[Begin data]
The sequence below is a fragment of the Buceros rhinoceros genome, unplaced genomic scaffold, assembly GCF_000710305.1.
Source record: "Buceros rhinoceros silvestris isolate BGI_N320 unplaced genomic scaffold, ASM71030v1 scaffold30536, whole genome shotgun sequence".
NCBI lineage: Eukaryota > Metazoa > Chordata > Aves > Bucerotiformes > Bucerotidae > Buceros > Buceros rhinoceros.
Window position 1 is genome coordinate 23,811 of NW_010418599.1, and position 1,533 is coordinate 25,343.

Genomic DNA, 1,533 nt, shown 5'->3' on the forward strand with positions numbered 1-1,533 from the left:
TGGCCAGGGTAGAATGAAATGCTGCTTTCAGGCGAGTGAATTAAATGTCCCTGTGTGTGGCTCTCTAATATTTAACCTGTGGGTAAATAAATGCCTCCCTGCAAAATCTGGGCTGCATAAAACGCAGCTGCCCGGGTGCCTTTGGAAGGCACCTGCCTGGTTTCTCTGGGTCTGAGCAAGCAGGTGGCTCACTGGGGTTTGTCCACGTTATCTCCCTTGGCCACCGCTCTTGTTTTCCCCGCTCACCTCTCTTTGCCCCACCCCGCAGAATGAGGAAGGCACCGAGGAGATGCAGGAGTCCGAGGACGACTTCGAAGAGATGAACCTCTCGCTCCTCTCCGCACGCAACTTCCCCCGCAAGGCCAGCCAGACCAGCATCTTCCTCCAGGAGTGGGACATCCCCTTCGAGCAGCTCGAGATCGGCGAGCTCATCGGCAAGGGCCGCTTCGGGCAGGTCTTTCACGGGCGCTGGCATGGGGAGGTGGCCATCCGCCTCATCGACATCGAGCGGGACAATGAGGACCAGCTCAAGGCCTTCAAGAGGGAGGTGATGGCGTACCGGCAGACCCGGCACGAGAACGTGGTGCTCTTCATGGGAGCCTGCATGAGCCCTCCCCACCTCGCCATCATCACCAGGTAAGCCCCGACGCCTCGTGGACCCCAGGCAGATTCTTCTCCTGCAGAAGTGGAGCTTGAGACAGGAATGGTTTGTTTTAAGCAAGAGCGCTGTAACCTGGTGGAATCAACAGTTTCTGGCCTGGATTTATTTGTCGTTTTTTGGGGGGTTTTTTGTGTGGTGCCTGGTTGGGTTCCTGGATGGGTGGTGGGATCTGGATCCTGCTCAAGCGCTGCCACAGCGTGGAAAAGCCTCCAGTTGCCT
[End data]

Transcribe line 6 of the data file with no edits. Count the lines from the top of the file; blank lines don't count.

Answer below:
TGGCCAGGGTAGAATGAAATGCTGCTTTCAGGCGAGTGAATTAAATGTCCCTGTGTGTGGCTCTCTAATATTTAACCTGTGGGTAAATAAATGCCTCCCTGCAAAATCTGGGCTGCATAAAACGCAGCTGCCCGGGTGCCTTTGGAAGGCACCTGCCTGGTTTCTCTGGGTCTGAGCAAGCAGGTGGCTCACTGGGGTTTGTCCACGTTATCTCCCTTGGCCACCGCTCTTGTTTTCCCCGCTCACCTCTCTTTGCCCCACCCCGCAGAATGAGGAAGGCACCGAGGAGATGCAGGAGTCCGAGGACGACTTCGAAGAGATGAACCTCTCGCTCCTCTCCGCACGCAACTTCCCCCGCAAGGCCAGCCAGACCAGCATCTTCCTCCAGGAGTGGGACATCCCCTTCGAGCAGCTCGAGATCGGCGAGCTCATCGGCAAGGGCCGCTTCGGGCAGGTCTTTCACGGGCGCTGGCATGGGGAGGTGGCCATCCGCCTCATCGACATCGAGCGGGACAATGAGGACCAGCTCAAGGCCTTCAAGAGGGAGGTGATGGCGTACCGGCAGACCCGGCACGAGAACGTGGTGCTCTTCATGGGAGCCTGCATGAGCCCTCCCCACCTCGCCATCATCACCAGGTAAGCCCCGACGCCTCGTGGACCCCAGGCAGATTCTTCTCCTGCAGAAGTGGAGCTTGAGACAGGAATGGTTTGTTTTAAGCAAGAGCGCTGTAACCTGGTGGAATCAACAGTTTCTGGCCTGGATTTATTTGTCGTTTTTTGGGGGGTTTTTTGTGTGGTGCCTGGTTGGGTTCCTGGATGGGTGGTGGGATCTGGATCCTGCTCAAGCGCTGCCACAGCGTGGAAAAGCCTCCAGTTGCCT